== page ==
Marc Cinque was not happy. It was a March morning in 2010, and he was racing to the office for an early conference call with a potential customer. But when he pulled up to the Hawthorne, New Jersey, headquarters of Premio Foods, Cinque, the company's CEO, couldn't get past the half-dozen delivery trucks lined up at the entrance of the company's narrow driveway. Several big rigs had arrived all at once to deliver meat, spices, and other supplies to Premio, a maker of Italian sausages, creating a roadblock for Cinque. He had to reschedule his call.

It wasn't the first time Cinque had run into the wall of trucks, and when he finally made it into the office, he tracked down Charlean Gmunder, the company's vice president of operations. "What is the issue? What's causing this?" he demanded. Gmunder's response was blunt: The jumble of trucks was caused by Premio's antiquated system of forecasting and ordering -- just the sort of problem she had been hired to correct. But Cinque was still wavering on the technological fix Gmunder wanted, despite her assurances that it would make the operation run more smoothly and profitably. The new system would overhaul procurement, production, and shipping and would impose much-needed discipline, Gmunder insisted. She estimated her system would increase annual cash flow by $500,000 and save up to $150,000 annually by reducing wasted material. "The numbers made it clear this was worth pursuing, but I wasn't sold yet," Cinque says.

The problem was that implementing Gmunder's idea would require a radical overhaul of every facet of Premio's operations. Cinque, 42, had been running the company since he was 22, when he took over for his father, who had become ill. A self-taught manager, Cinque expanded Premio from $2 million in sales and 15 employees to $140 million in revenue and more than 400 employees. He had hired Gmunder, a veteran of big companies such as PepsiCo and Wrigley, in 2008 to take over for his ailing brother Steven, who died in 2009. Cinque saw bringing in an outsider as the chance to inject fresh thinking into the company and help the operation "get to the next level."

Cinque, though, quickly came face to face with reality: It is one thing to talk about embracing big change and another to pull it off. "The change process starts, and then the doubts start," he says. "Why do we have to do this? Is it really necessary? All the people who have been here are questioning it. It became a much more difficult task than I expected."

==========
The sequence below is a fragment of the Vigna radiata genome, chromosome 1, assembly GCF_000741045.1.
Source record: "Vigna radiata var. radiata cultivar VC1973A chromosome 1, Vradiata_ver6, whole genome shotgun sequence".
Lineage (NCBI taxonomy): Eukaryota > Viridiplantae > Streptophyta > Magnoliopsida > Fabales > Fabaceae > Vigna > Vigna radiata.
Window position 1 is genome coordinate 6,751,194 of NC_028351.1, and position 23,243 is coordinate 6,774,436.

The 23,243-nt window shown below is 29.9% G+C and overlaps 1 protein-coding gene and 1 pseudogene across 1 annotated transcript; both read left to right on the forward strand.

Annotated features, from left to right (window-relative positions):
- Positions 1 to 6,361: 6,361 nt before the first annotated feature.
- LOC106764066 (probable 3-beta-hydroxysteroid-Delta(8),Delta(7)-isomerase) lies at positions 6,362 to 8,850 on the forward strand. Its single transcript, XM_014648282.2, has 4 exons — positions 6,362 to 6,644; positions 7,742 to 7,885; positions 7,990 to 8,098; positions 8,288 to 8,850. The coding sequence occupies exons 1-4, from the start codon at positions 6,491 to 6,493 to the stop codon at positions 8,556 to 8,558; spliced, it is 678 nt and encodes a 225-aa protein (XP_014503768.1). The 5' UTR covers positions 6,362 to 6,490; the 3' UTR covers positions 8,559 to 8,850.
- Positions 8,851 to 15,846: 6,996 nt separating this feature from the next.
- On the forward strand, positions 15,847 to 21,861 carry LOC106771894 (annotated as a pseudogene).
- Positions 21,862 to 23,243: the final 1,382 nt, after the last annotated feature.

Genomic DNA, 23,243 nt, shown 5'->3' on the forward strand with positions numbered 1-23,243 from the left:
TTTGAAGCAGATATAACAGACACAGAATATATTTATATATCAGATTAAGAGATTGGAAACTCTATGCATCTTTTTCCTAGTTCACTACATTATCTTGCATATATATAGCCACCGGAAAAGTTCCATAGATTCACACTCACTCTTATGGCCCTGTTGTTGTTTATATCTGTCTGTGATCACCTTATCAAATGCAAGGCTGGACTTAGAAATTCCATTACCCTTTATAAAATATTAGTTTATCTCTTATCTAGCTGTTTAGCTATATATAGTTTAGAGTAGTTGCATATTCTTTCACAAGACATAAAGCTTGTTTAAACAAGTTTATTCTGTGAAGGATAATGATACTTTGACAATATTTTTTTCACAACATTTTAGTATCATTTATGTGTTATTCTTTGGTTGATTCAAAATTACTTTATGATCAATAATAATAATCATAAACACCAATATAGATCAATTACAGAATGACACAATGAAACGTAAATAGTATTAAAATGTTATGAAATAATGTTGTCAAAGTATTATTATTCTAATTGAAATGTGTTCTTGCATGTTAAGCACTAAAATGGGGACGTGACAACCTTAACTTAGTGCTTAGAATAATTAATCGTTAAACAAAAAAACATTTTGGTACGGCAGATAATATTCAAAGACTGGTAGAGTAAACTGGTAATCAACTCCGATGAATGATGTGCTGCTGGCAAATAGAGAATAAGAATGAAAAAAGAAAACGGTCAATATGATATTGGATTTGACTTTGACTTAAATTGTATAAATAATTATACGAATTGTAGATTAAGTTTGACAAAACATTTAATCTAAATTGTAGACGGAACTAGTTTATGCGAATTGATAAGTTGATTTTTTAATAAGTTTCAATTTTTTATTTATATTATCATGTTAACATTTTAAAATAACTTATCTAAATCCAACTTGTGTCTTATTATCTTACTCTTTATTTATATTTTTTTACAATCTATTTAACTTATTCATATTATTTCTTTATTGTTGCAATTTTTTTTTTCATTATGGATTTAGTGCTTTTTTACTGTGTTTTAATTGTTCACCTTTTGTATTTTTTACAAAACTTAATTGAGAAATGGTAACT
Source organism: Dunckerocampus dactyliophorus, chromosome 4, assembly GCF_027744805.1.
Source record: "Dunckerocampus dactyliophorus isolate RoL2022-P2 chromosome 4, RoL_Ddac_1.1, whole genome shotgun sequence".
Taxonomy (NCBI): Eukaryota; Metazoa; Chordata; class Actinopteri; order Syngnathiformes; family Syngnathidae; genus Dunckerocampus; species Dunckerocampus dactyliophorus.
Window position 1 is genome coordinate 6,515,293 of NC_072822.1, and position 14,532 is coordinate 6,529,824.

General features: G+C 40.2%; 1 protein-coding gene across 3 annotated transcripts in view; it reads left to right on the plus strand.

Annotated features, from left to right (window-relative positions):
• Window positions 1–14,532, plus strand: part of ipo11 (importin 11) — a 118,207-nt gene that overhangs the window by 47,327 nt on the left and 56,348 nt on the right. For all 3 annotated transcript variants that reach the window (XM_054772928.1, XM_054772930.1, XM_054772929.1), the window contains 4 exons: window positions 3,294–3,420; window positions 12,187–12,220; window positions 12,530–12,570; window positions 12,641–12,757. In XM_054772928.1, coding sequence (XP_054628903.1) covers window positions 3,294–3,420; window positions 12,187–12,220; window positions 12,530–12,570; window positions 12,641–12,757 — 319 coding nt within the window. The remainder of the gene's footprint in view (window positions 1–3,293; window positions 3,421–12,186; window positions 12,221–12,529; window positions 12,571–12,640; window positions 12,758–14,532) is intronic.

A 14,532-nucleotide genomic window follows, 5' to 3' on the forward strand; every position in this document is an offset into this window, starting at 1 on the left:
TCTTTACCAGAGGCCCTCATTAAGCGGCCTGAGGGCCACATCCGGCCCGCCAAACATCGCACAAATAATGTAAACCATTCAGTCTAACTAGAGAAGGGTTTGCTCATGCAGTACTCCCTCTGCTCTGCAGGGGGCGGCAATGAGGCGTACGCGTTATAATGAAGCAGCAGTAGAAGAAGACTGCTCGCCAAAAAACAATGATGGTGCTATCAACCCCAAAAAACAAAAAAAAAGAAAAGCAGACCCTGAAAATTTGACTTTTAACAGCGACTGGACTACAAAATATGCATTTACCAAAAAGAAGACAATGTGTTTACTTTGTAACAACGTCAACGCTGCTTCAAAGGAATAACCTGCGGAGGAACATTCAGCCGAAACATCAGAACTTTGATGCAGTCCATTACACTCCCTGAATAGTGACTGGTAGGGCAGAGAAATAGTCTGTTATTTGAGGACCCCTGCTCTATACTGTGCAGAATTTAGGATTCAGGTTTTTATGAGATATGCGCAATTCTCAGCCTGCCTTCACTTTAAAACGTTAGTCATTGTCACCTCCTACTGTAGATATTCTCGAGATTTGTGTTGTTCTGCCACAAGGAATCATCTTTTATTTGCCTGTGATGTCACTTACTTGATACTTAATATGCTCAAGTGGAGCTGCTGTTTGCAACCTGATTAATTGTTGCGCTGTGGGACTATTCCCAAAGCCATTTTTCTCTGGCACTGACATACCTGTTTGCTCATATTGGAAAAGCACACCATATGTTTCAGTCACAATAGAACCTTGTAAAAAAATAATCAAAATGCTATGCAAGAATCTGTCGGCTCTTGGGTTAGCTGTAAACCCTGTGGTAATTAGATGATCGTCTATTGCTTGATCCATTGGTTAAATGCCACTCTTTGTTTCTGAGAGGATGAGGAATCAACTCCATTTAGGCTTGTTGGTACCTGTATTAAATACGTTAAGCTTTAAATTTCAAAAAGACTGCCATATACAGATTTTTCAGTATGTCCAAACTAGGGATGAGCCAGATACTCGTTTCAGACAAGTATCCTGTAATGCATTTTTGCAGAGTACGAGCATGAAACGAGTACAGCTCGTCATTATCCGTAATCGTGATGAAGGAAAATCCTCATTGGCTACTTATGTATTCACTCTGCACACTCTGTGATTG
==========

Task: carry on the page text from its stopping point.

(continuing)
Still, Cinque knew he had to do something. Premio was still run like a small business, even though the company was producing 350,000 pounds of sausage a day. Buyers of supplies such as meat, spices, and packaging materials each had their system for projecting what they might need. The systems were often way off the mark. As a result, waste was rampant. Though Premio sells mostly fresh sausages, the company's freezers were often stuffed with frozen unsold sausages. Some unsold sausages were either donated to food banks or eventually thrown away.

But did Cinque's new VP of operations really have the right answer? Gmunder was pushing for the implementation of software -- which the company owned but wasn't using -- called MRP, for materials requirements planning. The idea was to automate virtually every step of procurement. The system would hold recipes for every product the company made, and when an order came in, the software would track the flow of that order and deduct from inventory the meat and supplies used to fulfill it. The software would then feed the information to production so the order could be manufactured and shipped. Making this system work, though, would require at least 25 Premio managers and employees to completely change how they did their jobs -- all at once.

As word of a looming change filtered through the company, rumors of layoffs spread among the work force. More worrisome for Cinque was the pushback from longtime senior staff members, who warned the change could be a costly disaster; they felt it would be exchanging one problem for another that was far more serious. John Haug, a 12-year company veteran and the director of technical services, doubted the company's ability to get the solid sales forecasts around which Gmunder's system was built. His initial view was that the MRP system was "just big corporate BS." He also feared it would result in shortages of raw materials, given the unpredictable nature of the business, especially around the holidays. "He's putting this image in my head that we've run out of meat," says Cinque. "That's a pretty big missile he's firing."

Mark Renna, director of logistics and an eight-year Premio veteran, warned Cinque about some problems that erupted at one of his previous employers when a similar system was put in place. "He had some real horror stories about customers not getting orders, trucks leaving the plant half full," Cinque says. "His view was, We are successful; why upset the apple cart? These guys understand the business, and their instincts are good. I worried what would happen if this wasn't done right, if the whole thing blew up."